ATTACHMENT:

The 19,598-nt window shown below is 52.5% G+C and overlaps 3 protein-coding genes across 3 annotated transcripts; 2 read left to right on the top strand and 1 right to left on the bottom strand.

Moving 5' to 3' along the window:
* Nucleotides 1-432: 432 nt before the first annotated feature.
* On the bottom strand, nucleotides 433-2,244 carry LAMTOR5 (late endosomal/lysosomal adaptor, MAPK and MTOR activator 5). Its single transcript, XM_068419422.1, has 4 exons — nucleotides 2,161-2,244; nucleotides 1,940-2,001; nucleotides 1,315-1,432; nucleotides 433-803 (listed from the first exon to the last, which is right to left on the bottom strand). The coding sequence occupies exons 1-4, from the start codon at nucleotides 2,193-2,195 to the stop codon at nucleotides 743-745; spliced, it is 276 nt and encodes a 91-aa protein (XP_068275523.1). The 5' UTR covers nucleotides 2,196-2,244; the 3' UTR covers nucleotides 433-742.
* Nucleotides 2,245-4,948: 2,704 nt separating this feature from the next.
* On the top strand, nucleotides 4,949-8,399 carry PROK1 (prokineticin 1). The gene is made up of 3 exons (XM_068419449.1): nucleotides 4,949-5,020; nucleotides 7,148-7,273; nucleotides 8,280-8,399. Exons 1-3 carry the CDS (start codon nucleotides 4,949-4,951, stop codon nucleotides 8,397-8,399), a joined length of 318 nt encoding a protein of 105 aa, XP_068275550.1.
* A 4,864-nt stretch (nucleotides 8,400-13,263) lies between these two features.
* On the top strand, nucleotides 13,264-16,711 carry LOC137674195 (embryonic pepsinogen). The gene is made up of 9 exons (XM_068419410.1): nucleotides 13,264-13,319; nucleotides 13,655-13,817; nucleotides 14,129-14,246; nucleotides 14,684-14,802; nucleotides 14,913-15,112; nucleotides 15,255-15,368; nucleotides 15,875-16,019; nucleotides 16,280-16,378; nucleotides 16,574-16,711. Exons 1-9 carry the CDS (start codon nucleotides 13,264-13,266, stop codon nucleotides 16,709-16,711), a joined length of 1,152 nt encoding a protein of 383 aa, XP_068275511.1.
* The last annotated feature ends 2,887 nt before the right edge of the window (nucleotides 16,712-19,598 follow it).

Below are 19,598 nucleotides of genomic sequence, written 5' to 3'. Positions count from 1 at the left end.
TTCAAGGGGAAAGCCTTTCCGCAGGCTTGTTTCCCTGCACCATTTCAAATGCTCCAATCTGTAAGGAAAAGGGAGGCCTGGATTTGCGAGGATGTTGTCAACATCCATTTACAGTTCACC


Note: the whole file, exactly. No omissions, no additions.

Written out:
The 19,598-nt window shown below is 52.5% G+C and overlaps 3 protein-coding genes across 3 annotated transcripts; 2 read left to right on the top strand and 1 right to left on the bottom strand.

Moving 5' to 3' along the window:
* Nucleotides 1-432: 432 nt before the first annotated feature.
* On the bottom strand, nucleotides 433-2,244 carry LAMTOR5 (late endosomal/lysosomal adaptor, MAPK and MTOR activator 5). Its single transcript, XM_068419422.1, has 4 exons — nucleotides 2,161-2,244; nucleotides 1,940-2,001; nucleotides 1,315-1,432; nucleotides 433-803 (listed from the first exon to the last, which is right to left on the bottom strand). The coding sequence occupies exons 1-4, from the start codon at nucleotides 2,193-2,195 to the stop codon at nucleotides 743-745; spliced, it is 276 nt and encodes a 91-aa protein (XP_068275523.1). The 5' UTR covers nucleotides 2,196-2,244; the 3' UTR covers nucleotides 433-742.
* Nucleotides 2,245-4,948: 2,704 nt separating this feature from the next.
* On the top strand, nucleotides 4,949-8,399 carry PROK1 (prokineticin 1). The gene is made up of 3 exons (XM_068419449.1): nucleotides 4,949-5,020; nucleotides 7,148-7,273; nucleotides 8,280-8,399. Exons 1-3 carry the CDS (start codon nucleotides 4,949-4,951, stop codon nucleotides 8,397-8,399), a joined length of 318 nt encoding a protein of 105 aa, XP_068275550.1.
* A 4,864-nt stretch (nucleotides 8,400-13,263) lies between these two features.
* On the top strand, nucleotides 13,264-16,711 carry LOC137674195 (embryonic pepsinogen). The gene is made up of 9 exons (XM_068419410.1): nucleotides 13,264-13,319; nucleotides 13,655-13,817; nucleotides 14,129-14,246; nucleotides 14,684-14,802; nucleotides 14,913-15,112; nucleotides 15,255-15,368; nucleotides 15,875-16,019; nucleotides 16,280-16,378; nucleotides 16,574-16,711. Exons 1-9 carry the CDS (start codon nucleotides 13,264-13,266, stop codon nucleotides 16,709-16,711), a joined length of 1,152 nt encoding a protein of 383 aa, XP_068275511.1.
* The last annotated feature ends 2,887 nt before the right edge of the window (nucleotides 16,712-19,598 follow it).

Below are 19,598 nucleotides of genomic sequence, written 5' to 3'. Positions count from 1 at the left end.
TTCAAGGGGAAAGCCTTTCCGCAGGCTTGTTTCCCTGCACCATTTCAAATGCTCCAATCTGTAAGGAAAAGGGAGGCCTGGATTTGCGAGGATGTTGTCAACATCCATTTACAGTTCACC